Friday, 4 September 2015


Broadly speaking the main types of bundles are tapered, short and long. The tapered ones go to form  the corners.
So when you head up the ladder with your first bundle of thatch, hoping to actually start, cut the string and have a massive heap of reed all blowing in the wind, it feels impossible.
To have an actual thatcher here for the first week was a godsend. We used 8mm mild steel rod for the sways, to hold the thatch down. These were secured with a special stainless steel wire fixing, using a thatchers screwdriver bit extension, you prod down through the thickness of reed and screw the wires onto your batten, then while depressing the sway with your knee, you twist the wires nice and tight.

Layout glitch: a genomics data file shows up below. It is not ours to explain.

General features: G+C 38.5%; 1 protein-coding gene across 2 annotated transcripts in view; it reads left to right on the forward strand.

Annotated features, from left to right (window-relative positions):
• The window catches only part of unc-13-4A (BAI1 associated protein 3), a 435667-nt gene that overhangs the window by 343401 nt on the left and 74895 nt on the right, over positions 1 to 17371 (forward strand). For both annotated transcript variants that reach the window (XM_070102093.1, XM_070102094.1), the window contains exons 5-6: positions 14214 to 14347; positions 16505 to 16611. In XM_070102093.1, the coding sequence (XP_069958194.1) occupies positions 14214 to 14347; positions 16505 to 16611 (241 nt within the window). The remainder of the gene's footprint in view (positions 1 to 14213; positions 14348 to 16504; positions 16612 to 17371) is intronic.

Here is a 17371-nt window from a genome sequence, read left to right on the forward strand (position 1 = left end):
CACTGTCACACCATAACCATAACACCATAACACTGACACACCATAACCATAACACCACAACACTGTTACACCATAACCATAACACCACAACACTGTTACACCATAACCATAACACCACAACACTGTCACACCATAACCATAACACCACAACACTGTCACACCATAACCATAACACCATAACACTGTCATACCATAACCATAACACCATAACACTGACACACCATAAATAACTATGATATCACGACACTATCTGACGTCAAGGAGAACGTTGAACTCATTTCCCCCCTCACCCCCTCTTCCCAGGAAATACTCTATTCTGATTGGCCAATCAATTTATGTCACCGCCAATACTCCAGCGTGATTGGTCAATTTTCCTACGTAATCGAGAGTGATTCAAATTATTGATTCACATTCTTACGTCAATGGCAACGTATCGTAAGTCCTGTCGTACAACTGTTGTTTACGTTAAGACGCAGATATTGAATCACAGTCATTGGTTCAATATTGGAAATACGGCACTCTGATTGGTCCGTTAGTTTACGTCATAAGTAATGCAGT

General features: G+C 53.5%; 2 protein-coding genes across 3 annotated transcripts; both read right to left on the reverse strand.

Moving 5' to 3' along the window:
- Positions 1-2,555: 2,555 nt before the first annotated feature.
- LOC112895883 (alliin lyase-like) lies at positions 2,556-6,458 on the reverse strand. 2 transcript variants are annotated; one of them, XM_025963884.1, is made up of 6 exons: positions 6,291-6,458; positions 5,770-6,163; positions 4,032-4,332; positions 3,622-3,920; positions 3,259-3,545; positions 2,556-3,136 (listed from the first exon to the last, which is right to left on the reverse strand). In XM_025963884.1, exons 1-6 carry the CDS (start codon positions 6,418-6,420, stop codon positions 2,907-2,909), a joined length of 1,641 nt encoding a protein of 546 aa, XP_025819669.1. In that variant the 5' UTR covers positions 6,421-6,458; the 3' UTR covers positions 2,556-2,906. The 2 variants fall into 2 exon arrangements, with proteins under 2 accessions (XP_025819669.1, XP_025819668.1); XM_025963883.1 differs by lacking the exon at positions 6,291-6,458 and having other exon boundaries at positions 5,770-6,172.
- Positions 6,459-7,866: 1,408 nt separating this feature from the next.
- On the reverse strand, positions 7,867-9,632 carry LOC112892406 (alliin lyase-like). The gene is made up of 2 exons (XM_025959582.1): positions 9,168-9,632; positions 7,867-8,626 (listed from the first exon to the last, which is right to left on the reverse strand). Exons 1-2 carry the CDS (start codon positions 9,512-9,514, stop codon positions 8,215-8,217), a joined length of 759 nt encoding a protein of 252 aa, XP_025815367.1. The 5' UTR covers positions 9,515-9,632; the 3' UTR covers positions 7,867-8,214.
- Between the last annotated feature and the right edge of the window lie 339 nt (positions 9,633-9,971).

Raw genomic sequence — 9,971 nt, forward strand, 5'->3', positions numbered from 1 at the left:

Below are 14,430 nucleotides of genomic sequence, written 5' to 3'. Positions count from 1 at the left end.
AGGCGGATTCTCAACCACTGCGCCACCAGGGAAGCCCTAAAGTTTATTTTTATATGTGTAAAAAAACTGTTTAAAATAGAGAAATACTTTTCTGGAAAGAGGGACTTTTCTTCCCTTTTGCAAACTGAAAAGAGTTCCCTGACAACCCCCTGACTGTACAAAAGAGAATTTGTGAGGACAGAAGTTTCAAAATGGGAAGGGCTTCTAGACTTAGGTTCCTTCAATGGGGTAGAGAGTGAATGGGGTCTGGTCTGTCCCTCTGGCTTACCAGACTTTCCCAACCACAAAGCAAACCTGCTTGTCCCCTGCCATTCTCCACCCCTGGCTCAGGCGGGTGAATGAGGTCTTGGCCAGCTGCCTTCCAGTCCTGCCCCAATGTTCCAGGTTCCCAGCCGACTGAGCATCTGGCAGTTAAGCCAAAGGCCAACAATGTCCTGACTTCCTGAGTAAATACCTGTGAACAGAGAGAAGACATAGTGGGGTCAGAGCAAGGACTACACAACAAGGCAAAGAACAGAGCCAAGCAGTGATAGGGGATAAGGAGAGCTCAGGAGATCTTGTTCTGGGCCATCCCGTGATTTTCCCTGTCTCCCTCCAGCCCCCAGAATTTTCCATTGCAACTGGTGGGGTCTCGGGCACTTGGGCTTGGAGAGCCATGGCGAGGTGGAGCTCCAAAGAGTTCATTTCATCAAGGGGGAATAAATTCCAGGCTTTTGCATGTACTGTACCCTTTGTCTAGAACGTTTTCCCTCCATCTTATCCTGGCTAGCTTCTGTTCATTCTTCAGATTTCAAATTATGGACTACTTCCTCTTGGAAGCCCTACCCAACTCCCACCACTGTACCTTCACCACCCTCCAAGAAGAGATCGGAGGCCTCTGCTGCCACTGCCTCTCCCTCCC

Dressing the reed into position must take several years to master, it seemed easier while my tutor was around, during the time he was away, It was seriously difficult.
Another tricky part was getting the thatch to be an even thickness. You have to hold a ladder on edge, flush with the surface of the reed and assess if it is parallel with the roof line.

Here's a picture of me as the roof nears completion.

You only see the last inch or so of any reed, once on the roof, even though they are six feet long.

1 comment:

  1. How wonderful to be so intimately involved in the making of your home and to especially learn a new craft.